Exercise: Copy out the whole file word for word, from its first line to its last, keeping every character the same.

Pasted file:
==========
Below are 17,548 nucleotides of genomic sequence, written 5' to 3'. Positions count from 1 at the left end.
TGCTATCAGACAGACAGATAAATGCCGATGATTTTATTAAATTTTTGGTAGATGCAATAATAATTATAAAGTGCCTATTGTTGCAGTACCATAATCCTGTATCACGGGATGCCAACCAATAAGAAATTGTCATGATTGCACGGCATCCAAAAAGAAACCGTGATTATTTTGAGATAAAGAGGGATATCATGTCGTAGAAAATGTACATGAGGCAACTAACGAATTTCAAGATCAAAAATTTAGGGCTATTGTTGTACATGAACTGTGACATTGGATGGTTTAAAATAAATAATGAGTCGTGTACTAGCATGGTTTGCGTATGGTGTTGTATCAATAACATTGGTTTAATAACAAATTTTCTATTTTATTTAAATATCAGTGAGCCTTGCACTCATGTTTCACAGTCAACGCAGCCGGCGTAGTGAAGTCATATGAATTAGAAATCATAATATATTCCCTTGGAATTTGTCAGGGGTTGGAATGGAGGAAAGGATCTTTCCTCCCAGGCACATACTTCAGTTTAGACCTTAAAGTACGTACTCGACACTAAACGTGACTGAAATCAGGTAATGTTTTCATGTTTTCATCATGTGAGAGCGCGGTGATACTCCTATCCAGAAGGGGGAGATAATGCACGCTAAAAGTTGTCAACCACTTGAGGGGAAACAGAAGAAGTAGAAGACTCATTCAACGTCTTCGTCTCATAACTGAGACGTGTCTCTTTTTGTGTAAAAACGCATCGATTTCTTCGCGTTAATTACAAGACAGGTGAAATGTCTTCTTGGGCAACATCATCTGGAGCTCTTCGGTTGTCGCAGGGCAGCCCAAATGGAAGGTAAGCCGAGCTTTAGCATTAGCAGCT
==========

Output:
Below are 17,548 nucleotides of genomic sequence, written 5' to 3'. Positions count from 1 at the left end.
TGCTATCAGACAGACAGATAAATGCCGATGATTTTATTAAATTTTTGGTAGATGCAATAATAATTATAAAGTGCCTATTGTTGCAGTACCATAATCCTGTATCACGGGATGCCAACCAATAAGAAATTGTCATGATTGCACGGCATCCAAAAAGAAACCGTGATTATTTTGAGATAAAGAGGGATATCATGTCGTAGAAAATGTACATGAGGCAACTAACGAATTTCAAGATCAAAAATTTAGGGCTATTGTTGTACATGAACTGTGACATTGGATGGTTTAAAATAAATAATGAGTCGTGTACTAGCATGGTTTGCGTATGGTGTTGTATCAATAACATTGGTTTAATAACAAATTTTCTATTTTATTTAAATATCAGTGAGCCTTGCACTCATGTTTCACAGTCAACGCAGCCGGCGTAGTGAAGTCATATGAATTAGAAATCATAATATATTCCCTTGGAATTTGTCAGGGGTTGGAATGGAGGAAAGGATCTTTCCTCCCAGGCACATACTTCAGTTTAGACCTTAAAGTACGTACTCGACACTAAACGTGACTGAAATCAGGTAATGTTTTCATGTTTTCATCATGTGAGAGCGCGGTGATACTCCTATCCAGAAGGGGGAGATAATGCACGCTAAAAGTTGTCAACCACTTGAGGGGAAACAGAAGAAGTAGAAGACTCATTCAACGTCTTCGTCTCATAACTGAGACGTGTCTCTTTTTGTGTAAAAACGCATCGATTTCTTCGCGTTAATTACAAGACAGGTGAAATGTCTTCTTGGGCAACATCATCTGGAGCTCTTCGGTTGTCGCAGGGCAGCCCAAATGGAAGGTAAGCCGAGCTTTAGCATTAGCAGCT